In what ways did you have to re-jig Song To The Earth in order to make it work in its new setting?

The third part of Song to the Earth features gongs and Persian violin of Shah Kaman, and is incredibly spacious and expansive. It works on the principle of simultaneous independent time-cycles. This allows different music to co-exist: Greta Kelly’s Esfahan mode melody performed on Shah Kaman (Persian violin); Adrian Jo Milang’s powerful Kayan Parap or sung epic poems of the Kayan people; and the music played on Michael Askill’s incredible collection of gongs. I used digital processing as a bridge between these elements, creating ghost-like versions of Adrian’s voice that floated around the edge of the performance space and sounded, at different times, like a gong/voice hybrid, or an eerie, slowed Shah Kaman.

For this performance, Adrian chose two epic poems to sing – Long Linge and Lirong Linge Ningan – both of which work really well with the surrounding music and have not been regularly sung since the 1960s or 1970s. They are more sorrowful in sound and tend not to be chosen to be sung at the festival-like participatory performances at Kayan community events. Adrian actually revived these songs for our performance. The audience was mesmerised, not only because of his compelling singing, but many were hearing these songs for the first time. A special treat was hearing Adrian perform with his mum, grand-uncle and grand-aunt. It is not often that you get to hear three generations of musicians performing together!

We understand you are doing a residency at HOTA later in the year with your work Laniakea. How did the residency come about?

Laniakea is a project I’ve been slowly cooking for around 12months with the team of Jasmine Chen (Taiwan) on Pipa or Chinese Lute, Michael Askill on gongs, Anna Whitaker on spatialisation and effects, and, from New Zealand, Daniel Belton and Good Company Arts who are creating digital film that places the performers in a cosmic setting. I’m quite in love with this work as it really dives into an expanded sense of space and time.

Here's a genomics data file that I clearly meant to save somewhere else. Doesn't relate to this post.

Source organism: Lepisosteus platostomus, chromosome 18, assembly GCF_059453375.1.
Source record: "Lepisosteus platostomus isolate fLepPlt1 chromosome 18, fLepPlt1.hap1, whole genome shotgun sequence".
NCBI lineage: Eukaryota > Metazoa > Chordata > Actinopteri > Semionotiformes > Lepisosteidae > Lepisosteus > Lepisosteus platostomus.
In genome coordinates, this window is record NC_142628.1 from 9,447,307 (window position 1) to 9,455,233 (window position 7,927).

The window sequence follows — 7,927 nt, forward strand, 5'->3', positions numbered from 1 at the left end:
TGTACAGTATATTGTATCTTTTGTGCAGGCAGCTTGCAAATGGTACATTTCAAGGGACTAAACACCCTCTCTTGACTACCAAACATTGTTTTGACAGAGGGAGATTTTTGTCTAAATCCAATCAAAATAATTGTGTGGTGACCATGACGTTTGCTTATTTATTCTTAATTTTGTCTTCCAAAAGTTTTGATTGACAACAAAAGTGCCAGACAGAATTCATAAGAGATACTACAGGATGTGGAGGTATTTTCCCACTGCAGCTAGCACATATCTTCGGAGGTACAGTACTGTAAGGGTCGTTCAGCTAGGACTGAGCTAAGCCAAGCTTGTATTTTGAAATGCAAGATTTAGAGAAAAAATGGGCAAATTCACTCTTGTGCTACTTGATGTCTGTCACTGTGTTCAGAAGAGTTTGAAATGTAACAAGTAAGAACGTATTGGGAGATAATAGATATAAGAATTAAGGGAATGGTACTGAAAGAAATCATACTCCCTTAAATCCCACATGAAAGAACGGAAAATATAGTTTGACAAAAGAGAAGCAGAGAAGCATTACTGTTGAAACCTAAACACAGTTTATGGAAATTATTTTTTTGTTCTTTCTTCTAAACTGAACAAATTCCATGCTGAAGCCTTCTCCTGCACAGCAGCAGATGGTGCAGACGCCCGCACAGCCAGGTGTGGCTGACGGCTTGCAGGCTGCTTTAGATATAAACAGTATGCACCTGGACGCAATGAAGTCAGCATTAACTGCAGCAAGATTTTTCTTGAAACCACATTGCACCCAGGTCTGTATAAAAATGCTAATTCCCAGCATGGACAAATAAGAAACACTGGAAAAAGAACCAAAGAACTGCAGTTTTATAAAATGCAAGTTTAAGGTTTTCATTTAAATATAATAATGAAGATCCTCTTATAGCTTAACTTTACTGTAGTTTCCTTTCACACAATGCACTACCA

Laniakea is an Hawaiian word for “immeasurable heavens”, and has been used to name the supercluster of galaxies in which we reside. Our cosmic address proper is Earth, Milky Way, Laniakea!

Our team is spending 6 days at HOTA as part of the inaugural HOTA Creative Development, which is a partnership between HOTA Home of the Arts and the City of Gold Coast. We’ll be experimenting with the spatialisation of the music (using 4-10 speakers), staging and image-sound combinations. On September 25, we will be having an industry showing so that we can get valuable feedback ahead of pitching this work for festivals in 2020.There were over 250 applications for HOTA’s Creative Development program, so we were really lucky to secure one of the spots. Our application was definitely strengthened by our already having completed a research & development phase thanks to Creative New Zealand and the Regional Arts Development Fund, which is a partnership between the Queensland Government and the City of Gold Coast Council to support local arts and culture in regional Queensland.

Are you able to give us any hints about what Laniakea might entail?

Laniakea is a synaesthetic experience that plays with shifting perception of time and space and celebrates the connection between humans and the stars, and the intimate and the infinite. You’ll see human figures journeying in space amongst active threads of light that suggest molecular, cellular and cosmic space in momentum. With the music, you can hear subtly different simultaneous versions of Pipa and percussion music expanding outward like stars or galaxies in an ever-expanding universe.

Visit for more news and works from Corrina.

IMAGE (c) Lamp Photography